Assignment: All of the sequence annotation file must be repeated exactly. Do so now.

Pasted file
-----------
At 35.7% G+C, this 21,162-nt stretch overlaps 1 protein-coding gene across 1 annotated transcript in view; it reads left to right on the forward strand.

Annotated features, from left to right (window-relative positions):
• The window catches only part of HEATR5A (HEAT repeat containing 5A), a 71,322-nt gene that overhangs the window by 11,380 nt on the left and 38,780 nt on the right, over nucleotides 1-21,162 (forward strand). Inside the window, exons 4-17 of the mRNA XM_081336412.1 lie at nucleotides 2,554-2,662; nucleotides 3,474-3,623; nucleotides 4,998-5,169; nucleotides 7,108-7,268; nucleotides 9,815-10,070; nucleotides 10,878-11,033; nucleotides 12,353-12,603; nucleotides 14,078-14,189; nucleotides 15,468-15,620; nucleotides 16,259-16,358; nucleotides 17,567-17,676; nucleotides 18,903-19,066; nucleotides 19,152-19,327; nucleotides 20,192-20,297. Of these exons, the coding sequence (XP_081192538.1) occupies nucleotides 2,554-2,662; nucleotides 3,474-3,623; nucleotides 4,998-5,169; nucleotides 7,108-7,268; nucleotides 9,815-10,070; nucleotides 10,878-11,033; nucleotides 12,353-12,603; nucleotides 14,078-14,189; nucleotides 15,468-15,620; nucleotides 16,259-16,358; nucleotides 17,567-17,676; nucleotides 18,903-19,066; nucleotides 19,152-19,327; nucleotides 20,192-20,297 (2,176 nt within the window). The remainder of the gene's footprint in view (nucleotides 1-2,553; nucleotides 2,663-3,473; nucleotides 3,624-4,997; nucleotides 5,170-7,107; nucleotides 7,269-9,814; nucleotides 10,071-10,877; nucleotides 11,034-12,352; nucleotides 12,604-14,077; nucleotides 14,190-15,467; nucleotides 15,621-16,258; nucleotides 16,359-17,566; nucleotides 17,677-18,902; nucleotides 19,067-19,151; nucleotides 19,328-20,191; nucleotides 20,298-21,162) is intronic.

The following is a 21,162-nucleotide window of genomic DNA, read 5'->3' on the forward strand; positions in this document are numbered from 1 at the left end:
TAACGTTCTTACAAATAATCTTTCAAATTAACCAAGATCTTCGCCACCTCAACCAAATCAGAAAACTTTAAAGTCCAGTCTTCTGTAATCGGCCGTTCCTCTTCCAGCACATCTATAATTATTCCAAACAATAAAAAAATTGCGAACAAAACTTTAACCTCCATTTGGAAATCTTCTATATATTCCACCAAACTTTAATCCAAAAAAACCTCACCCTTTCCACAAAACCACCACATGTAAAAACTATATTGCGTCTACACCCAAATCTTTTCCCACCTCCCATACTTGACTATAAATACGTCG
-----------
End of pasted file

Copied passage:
At 35.7% G+C, this 21,162-nt stretch overlaps 1 protein-coding gene across 1 annotated transcript in view; it reads left to right on the forward strand.

Annotated features, from left to right (window-relative positions):
• The window catches only part of HEATR5A (HEAT repeat containing 5A), a 71,322-nt gene that overhangs the window by 11,380 nt on the left and 38,780 nt on the right, over nucleotides 1-21,162 (forward strand). Inside the window, exons 4-17 of the mRNA XM_081336412.1 lie at nucleotides 2,554-2,662; nucleotides 3,474-3,623; nucleotides 4,998-5,169; nucleotides 7,108-7,268; nucleotides 9,815-10,070; nucleotides 10,878-11,033; nucleotides 12,353-12,603; nucleotides 14,078-14,189; nucleotides 15,468-15,620; nucleotides 16,259-16,358; nucleotides 17,567-17,676; nucleotides 18,903-19,066; nucleotides 19,152-19,327; nucleotides 20,192-20,297. Of these exons, the coding sequence (XP_081192538.1) occupies nucleotides 2,554-2,662; nucleotides 3,474-3,623; nucleotides 4,998-5,169; nucleotides 7,108-7,268; nucleotides 9,815-10,070; nucleotides 10,878-11,033; nucleotides 12,353-12,603; nucleotides 14,078-14,189; nucleotides 15,468-15,620; nucleotides 16,259-16,358; nucleotides 17,567-17,676; nucleotides 18,903-19,066; nucleotides 19,152-19,327; nucleotides 20,192-20,297 (2,176 nt within the window). The remainder of the gene's footprint in view (nucleotides 1-2,553; nucleotides 2,663-3,473; nucleotides 3,624-4,997; nucleotides 5,170-7,107; nucleotides 7,269-9,814; nucleotides 10,071-10,877; nucleotides 11,034-12,352; nucleotides 12,604-14,077; nucleotides 14,190-15,467; nucleotides 15,621-16,258; nucleotides 16,359-17,566; nucleotides 17,677-18,902; nucleotides 19,067-19,151; nucleotides 19,328-20,191; nucleotides 20,298-21,162) is intronic.

The following is a 21,162-nucleotide window of genomic DNA, read 5'->3' on the forward strand; positions in this document are numbered from 1 at the left end:
TAACGTTCTTACAAATAATCTTTCAAATTAACCAAGATCTTCGCCACCTCAACCAAATCAGAAAACTTTAAAGTCCAGTCTTCTGTAATCGGCCGTTCCTCTTCCAGCACATCTATAATTATTCCAAACAATAAAAAAATTGCGAACAAAACTTTAACCTCCATTTGGAAATCTTCTATATATTCCACCAAACTTTAATCCAAAAAAACCTCACCCTTTCCACAAAACCACCACATGTAAAAACTATATTGCGTCTACACCCAAATCTTTTCCCACCTCCCATACTTGACTATAAATACGTCG